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Title: Test characteristics and operation of surge arrester elements.
Author: Fuentes-Rosado, J.
ISNI:       0000 0001 3485 2250
Awarding Body: University of Wales.Cardiff
Current Institution: Cardiff University
Date of Award: 1993
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This Thesis presents the development of an empirical and simple computer model for a voltage response of a ZnO element The derived model consists of a linear capacitor and atime-varying resistance. The data necessary for the derivation of the model is collected from testing on three ZnO elements with three different linear circuits. The front times of the voltage responses of the ZnO elements range from nanoseconds to submicroseconds. The front times of the current impulses being used to produce the voltage impulses varies from nanoseconds to microseconds. The voltages having nanosecond front times are measured with attenuators and the voltages with sub-microsecond-front time with a capacitor divider. Currents associated with the nanosecond-front-time voltages are measured with a technique founded on transmission line concepts. Currents associated with the submicrosecond-front-time voltages are obtained with a current shunt The response time of the capacitor divider and of the current shunt fall outside the ranges of the ratios of front time to response times specified in the IEC standard. Distortion introduced by the measuring devices into the measured signals is investigated with computer simulation. Conical transmission lines were constructed to test the voltage response of a toroidal ZnO element to the nanosecond-front-time current impulses. Analysis of the voltage response to the current impulses with sub-and-microsecond-front times indicates that at the beginning of the response, of a ZnO element it behaves as an approximately linear capacitor and subsequently as a capacitor in parallel with a timevarying resistance. The turn-on of the resistive behaviour occurs at approximately the first current peak The discrete voltage relating to the first current peak is named here the threshold voltage. This discrete voltage also denotes the tum-off of the resistive behaviour on the wave tail. The values of the apparent capacitances and permittivities of the ZnO elements are obtained. The apparent permittivities of the three ZnO elements are similar. The computed and measured variations of the resistance show good agreement The simulated and computed voltage responses of a ZnO element also show good agreement Atoroidal ZnO element is tested with the nanosecond-front-time current impulses. Analysis of the voltage response and the current-impulse shape by q-v curves and comparison of the measured responses to those of lumped linear capacitors show that a)the response of the ZnO element is capacitive and b) the capacitor characteristic is quasilinear. The simulated and computed voltage responses show good agreement The deviation from linearity originates from both the limited response of the attenuators and mismatches between the conical transmission lines and the section of the coaxial cable of the used current generator. The voltage response of miniature ZnO elements (also tested with the nanosecond-front time current impulses) show resistive behaviour. This Thesis also presents the design, construction and operation of a measuring system based on Rogowski coils. The model used for the analysis of the measuring system is an extended version of an existing model of a Rogowski coil. The model being introduced here can account for the interaction of the Rogowski coil with the remainder of the measuring system. This is applied successfully to the measurement of an impulse current flowing through a ZnO element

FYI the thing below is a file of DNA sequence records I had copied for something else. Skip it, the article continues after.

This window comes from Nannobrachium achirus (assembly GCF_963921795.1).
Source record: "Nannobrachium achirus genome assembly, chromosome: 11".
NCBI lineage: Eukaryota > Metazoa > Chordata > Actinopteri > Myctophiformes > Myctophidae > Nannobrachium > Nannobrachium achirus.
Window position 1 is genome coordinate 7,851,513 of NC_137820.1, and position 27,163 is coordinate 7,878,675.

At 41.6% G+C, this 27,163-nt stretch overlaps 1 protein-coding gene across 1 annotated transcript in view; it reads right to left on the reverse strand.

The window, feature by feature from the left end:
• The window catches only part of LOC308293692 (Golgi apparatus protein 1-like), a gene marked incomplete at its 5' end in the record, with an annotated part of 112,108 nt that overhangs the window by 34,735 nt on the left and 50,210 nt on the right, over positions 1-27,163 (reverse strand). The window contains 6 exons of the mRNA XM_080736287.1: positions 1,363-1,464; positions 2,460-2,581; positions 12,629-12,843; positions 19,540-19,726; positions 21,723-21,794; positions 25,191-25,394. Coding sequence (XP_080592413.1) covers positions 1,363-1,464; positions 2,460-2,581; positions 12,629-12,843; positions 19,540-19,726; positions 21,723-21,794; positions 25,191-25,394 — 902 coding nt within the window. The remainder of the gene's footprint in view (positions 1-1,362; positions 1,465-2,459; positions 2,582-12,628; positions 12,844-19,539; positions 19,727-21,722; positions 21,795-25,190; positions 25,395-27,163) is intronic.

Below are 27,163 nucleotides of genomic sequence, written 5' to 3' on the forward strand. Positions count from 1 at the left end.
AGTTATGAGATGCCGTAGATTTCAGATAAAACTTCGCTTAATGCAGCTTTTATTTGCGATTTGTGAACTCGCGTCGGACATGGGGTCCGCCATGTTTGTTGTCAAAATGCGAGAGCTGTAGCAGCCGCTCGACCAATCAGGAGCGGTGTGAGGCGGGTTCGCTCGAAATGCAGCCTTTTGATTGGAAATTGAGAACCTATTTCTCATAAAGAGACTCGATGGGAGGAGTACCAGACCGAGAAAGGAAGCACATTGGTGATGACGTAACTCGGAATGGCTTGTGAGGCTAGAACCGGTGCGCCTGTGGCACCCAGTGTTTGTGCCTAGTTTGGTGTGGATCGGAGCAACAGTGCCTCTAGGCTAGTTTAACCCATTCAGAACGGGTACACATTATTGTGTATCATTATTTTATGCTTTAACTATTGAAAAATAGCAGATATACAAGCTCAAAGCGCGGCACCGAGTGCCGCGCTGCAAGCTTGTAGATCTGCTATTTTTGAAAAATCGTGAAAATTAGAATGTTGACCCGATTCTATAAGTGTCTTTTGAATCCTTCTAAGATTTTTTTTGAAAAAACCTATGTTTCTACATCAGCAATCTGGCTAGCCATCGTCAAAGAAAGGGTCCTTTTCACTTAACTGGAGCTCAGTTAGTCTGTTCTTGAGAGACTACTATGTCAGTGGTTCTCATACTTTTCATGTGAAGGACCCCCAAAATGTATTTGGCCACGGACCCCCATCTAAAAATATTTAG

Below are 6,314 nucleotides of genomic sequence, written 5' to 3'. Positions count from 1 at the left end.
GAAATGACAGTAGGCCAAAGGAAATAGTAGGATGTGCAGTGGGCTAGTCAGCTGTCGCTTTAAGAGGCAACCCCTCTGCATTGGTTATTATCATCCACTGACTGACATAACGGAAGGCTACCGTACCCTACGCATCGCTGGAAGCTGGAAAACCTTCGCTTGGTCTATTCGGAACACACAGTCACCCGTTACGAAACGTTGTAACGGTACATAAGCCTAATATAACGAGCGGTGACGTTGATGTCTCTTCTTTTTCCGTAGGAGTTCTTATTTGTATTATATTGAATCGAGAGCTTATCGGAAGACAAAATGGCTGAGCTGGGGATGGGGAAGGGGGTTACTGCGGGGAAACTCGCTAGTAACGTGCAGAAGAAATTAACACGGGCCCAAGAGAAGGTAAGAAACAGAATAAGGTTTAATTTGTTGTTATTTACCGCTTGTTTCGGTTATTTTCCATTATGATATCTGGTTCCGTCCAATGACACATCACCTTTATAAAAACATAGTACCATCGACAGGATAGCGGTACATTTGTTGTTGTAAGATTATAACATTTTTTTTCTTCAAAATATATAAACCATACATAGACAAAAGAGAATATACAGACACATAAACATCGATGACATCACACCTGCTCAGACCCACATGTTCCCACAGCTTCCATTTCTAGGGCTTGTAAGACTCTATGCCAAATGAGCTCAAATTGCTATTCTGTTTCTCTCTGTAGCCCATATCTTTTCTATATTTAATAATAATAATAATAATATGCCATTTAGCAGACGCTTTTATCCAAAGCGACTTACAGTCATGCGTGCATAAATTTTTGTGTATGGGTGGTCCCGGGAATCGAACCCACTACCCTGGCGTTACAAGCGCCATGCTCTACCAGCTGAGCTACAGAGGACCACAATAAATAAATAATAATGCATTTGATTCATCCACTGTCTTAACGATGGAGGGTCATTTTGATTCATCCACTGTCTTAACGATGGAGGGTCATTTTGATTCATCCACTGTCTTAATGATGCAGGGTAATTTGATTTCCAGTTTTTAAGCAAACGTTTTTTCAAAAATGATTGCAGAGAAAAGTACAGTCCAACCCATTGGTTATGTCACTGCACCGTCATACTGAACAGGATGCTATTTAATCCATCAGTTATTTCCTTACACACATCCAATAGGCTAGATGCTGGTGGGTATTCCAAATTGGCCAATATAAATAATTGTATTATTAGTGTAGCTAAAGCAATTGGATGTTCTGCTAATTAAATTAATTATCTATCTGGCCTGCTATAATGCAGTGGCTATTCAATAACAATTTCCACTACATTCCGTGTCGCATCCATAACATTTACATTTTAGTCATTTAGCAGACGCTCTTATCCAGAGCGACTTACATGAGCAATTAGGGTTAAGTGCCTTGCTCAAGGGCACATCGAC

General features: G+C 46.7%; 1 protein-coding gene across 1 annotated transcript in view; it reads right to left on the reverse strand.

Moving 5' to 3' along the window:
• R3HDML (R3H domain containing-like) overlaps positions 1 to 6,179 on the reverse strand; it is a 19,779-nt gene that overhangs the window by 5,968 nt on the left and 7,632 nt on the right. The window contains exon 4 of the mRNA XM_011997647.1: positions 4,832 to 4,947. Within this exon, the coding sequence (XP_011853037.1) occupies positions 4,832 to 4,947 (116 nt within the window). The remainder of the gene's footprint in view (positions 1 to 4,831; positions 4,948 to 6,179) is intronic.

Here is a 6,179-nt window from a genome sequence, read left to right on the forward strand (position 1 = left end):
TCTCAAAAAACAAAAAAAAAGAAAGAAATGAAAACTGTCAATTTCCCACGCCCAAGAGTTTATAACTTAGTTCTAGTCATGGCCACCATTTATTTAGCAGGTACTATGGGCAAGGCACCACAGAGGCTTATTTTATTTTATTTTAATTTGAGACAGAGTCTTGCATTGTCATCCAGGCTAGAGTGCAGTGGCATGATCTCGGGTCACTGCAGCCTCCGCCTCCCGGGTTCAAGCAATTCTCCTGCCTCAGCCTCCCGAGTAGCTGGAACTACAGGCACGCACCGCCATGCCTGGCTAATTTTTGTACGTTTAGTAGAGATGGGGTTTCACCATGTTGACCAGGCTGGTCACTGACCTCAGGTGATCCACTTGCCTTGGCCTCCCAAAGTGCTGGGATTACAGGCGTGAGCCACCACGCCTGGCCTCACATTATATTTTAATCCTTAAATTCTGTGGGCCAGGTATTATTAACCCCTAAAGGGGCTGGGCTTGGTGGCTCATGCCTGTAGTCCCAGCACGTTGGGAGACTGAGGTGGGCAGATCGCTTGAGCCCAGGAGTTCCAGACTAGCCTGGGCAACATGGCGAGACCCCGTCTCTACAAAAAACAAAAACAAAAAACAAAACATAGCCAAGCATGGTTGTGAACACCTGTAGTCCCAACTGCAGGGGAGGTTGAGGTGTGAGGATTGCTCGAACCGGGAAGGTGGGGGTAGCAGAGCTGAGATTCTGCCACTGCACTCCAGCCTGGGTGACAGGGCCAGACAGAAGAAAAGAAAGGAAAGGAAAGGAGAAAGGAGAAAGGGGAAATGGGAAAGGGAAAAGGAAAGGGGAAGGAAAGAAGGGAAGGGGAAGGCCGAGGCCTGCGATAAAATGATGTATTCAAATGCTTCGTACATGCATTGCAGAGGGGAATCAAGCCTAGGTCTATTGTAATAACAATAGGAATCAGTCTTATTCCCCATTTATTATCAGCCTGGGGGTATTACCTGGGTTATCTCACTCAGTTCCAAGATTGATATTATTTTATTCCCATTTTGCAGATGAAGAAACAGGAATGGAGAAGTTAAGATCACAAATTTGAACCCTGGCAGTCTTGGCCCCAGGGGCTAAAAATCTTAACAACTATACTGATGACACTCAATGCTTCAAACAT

Supervisor: Not available Sponsor: Not available
Qualification Name: Thesis (Ph.D.) Qualification Level: Doctoral
EThOS ID:  DOI: Not available
Keywords: Power supplies; Voltage control